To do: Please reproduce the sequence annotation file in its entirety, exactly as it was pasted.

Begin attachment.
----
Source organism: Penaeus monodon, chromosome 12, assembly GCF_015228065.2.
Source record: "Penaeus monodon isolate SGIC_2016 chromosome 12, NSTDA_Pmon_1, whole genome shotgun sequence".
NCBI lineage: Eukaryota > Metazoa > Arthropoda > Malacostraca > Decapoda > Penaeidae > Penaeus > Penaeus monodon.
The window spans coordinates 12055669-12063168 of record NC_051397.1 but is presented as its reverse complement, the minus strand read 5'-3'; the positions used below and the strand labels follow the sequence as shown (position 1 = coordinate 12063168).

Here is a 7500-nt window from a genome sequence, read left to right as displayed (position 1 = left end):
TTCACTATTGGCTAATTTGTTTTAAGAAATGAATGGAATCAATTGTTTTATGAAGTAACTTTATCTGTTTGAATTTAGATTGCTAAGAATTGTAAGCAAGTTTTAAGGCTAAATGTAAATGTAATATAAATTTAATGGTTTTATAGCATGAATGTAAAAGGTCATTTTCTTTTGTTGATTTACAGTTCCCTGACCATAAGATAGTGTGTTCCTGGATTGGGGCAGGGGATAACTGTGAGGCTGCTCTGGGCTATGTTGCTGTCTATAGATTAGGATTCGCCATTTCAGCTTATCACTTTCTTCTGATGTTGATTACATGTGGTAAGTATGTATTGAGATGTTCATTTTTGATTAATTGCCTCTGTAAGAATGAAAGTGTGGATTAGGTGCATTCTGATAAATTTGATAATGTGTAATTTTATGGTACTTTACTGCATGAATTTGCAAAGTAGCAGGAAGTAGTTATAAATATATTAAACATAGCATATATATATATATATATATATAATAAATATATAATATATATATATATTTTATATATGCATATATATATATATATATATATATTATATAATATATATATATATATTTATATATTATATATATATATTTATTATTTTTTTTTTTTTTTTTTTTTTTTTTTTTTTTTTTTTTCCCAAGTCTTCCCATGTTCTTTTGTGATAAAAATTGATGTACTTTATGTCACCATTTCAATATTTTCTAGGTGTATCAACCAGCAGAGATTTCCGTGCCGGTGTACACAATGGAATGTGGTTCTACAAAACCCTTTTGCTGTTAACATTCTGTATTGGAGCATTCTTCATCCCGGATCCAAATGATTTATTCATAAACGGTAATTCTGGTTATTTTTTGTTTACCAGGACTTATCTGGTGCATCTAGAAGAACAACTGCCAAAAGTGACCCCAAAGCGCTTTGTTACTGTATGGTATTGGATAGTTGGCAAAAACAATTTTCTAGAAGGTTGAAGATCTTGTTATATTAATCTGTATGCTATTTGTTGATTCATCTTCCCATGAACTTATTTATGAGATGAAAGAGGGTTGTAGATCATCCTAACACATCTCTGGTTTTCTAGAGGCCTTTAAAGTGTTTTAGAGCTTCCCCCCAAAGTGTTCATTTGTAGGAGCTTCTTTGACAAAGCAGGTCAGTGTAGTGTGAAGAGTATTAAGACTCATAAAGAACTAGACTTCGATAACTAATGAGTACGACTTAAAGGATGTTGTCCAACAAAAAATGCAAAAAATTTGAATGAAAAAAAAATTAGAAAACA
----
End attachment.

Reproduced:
Source organism: Penaeus monodon, chromosome 12, assembly GCF_015228065.2.
Source record: "Penaeus monodon isolate SGIC_2016 chromosome 12, NSTDA_Pmon_1, whole genome shotgun sequence".
NCBI lineage: Eukaryota > Metazoa > Arthropoda > Malacostraca > Decapoda > Penaeidae > Penaeus > Penaeus monodon.
The window spans coordinates 12055669-12063168 of record NC_051397.1 but is presented as its reverse complement, the minus strand read 5'-3'; the positions used below and the strand labels follow the sequence as shown (position 1 = coordinate 12063168).

Here is a 7500-nt window from a genome sequence, read left to right as displayed (position 1 = left end):
TTCACTATTGGCTAATTTGTTTTAAGAAATGAATGGAATCAATTGTTTTATGAAGTAACTTTATCTGTTTGAATTTAGATTGCTAAGAATTGTAAGCAAGTTTTAAGGCTAAATGTAAATGTAATATAAATTTAATGGTTTTATAGCATGAATGTAAAAGGTCATTTTCTTTTGTTGATTTACAGTTCCCTGACCATAAGATAGTGTGTTCCTGGATTGGGGCAGGGGATAACTGTGAGGCTGCTCTGGGCTATGTTGCTGTCTATAGATTAGGATTCGCCATTTCAGCTTATCACTTTCTTCTGATGTTGATTACATGTGGTAAGTATGTATTGAGATGTTCATTTTTGATTAATTGCCTCTGTAAGAATGAAAGTGTGGATTAGGTGCATTCTGATAAATTTGATAATGTGTAATTTTATGGTACTTTACTGCATGAATTTGCAAAGTAGCAGGAAGTAGTTATAAATATATTAAACATAGCATATATATATATATATATATATAATAAATATATAATATATATATATATTTTATATATGCATATATATATATATATATATATATTATATAATATATATATATATATTTATATATTATATATATATATTTATTATTTTTTTTTTTTTTTTTTTTTTTTTTTTTTTTTTTTTTCCCAAGTCTTCCCATGTTCTTTTGTGATAAAAATTGATGTACTTTATGTCACCATTTCAATATTTTCTAGGTGTATCAACCAGCAGAGATTTCCGTGCCGGTGTACACAATGGAATGTGGTTCTACAAAACCCTTTTGCTGTTAACATTCTGTATTGGAGCATTCTTCATCCCGGATCCAAATGATTTATTCATAAACGGTAATTCTGGTTATTTTTTGTTTACCAGGACTTATCTGGTGCATCTAGAAGAACAACTGCCAAAAGTGACCCCAAAGCGCTTTGTTACTGTATGGTATTGGATAGTTGGCAAAAACAATTTTCTAGAAGGTTGAAGATCTTGTTATATTAATCTGTATGCTATTTGTTGATTCATCTTCCCATGAACTTATTTATGAGATGAAAGAGGGTTGTAGATCATCCTAACACATCTCTGGTTTTCTAGAGGCCTTTAAAGTGTTTTAGAGCTTCCCCCCAAAGTGTTCATTTGTAGGAGCTTCTTTGACAAAGCAGGTCAGTGTAGTGTGAAGAGTATTAAGACTCATAAAGAACTAGACTTCGATAACTAATGAGTACGACTTAAAGGATGTTGTCCAACAAAAAATGCAAAAAATTTGAATGAAAAAAAAATTAGAAAACA